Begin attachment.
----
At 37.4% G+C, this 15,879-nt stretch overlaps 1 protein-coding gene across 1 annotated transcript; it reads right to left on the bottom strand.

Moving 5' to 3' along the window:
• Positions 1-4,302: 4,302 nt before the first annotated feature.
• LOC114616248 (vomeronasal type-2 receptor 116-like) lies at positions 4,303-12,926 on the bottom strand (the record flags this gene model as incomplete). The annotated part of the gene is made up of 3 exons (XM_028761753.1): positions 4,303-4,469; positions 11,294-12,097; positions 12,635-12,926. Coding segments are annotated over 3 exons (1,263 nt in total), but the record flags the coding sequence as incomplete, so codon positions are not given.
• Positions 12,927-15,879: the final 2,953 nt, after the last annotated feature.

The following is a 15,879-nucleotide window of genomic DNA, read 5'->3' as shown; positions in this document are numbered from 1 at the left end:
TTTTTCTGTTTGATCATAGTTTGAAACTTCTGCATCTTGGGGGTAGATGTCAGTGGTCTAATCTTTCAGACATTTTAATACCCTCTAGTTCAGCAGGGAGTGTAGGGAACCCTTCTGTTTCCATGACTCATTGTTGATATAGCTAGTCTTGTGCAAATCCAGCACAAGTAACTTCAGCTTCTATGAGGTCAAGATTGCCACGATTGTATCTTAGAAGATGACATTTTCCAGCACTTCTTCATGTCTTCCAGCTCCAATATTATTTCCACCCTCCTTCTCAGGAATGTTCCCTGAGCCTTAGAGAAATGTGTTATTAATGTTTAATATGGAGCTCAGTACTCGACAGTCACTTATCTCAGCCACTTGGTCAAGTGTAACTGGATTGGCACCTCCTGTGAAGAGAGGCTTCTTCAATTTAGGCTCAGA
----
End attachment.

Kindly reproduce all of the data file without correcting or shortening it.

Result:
At 37.4% G+C, this 15,879-nt stretch overlaps 1 protein-coding gene across 1 annotated transcript; it reads right to left on the bottom strand.

Moving 5' to 3' along the window:
• Positions 1-4,302: 4,302 nt before the first annotated feature.
• LOC114616248 (vomeronasal type-2 receptor 116-like) lies at positions 4,303-12,926 on the bottom strand (the record flags this gene model as incomplete). The annotated part of the gene is made up of 3 exons (XM_028761753.1): positions 4,303-4,469; positions 11,294-12,097; positions 12,635-12,926. Coding segments are annotated over 3 exons (1,263 nt in total), but the record flags the coding sequence as incomplete, so codon positions are not given.
• Positions 12,927-15,879: the final 2,953 nt, after the last annotated feature.

The following is a 15,879-nucleotide window of genomic DNA, read 5'->3' as shown; positions in this document are numbered from 1 at the left end:
TTTTTCTGTTTGATCATAGTTTGAAACTTCTGCATCTTGGGGGTAGATGTCAGTGGTCTAATCTTTCAGACATTTTAATACCCTCTAGTTCAGCAGGGAGTGTAGGGAACCCTTCTGTTTCCATGACTCATTGTTGATATAGCTAGTCTTGTGCAAATCCAGCACAAGTAACTTCAGCTTCTATGAGGTCAAGATTGCCACGATTGTATCTTAGAAGATGACATTTTCCAGCACTTCTTCATGTCTTCCAGCTCCAATATTATTTCCACCCTCCTTCTCAGGAATGTTCCCTGAGCCTTAGAGAAATGTGTTATTAATGTTTAATATGGAGCTCAGTACTCGACAGTCACTTATCTCAGCCACTTGGTCAAGTGTAACTGGATTGGCACCTCCTGTGAAGAGAGGCTTCTTCAATTTAGGCTCAGA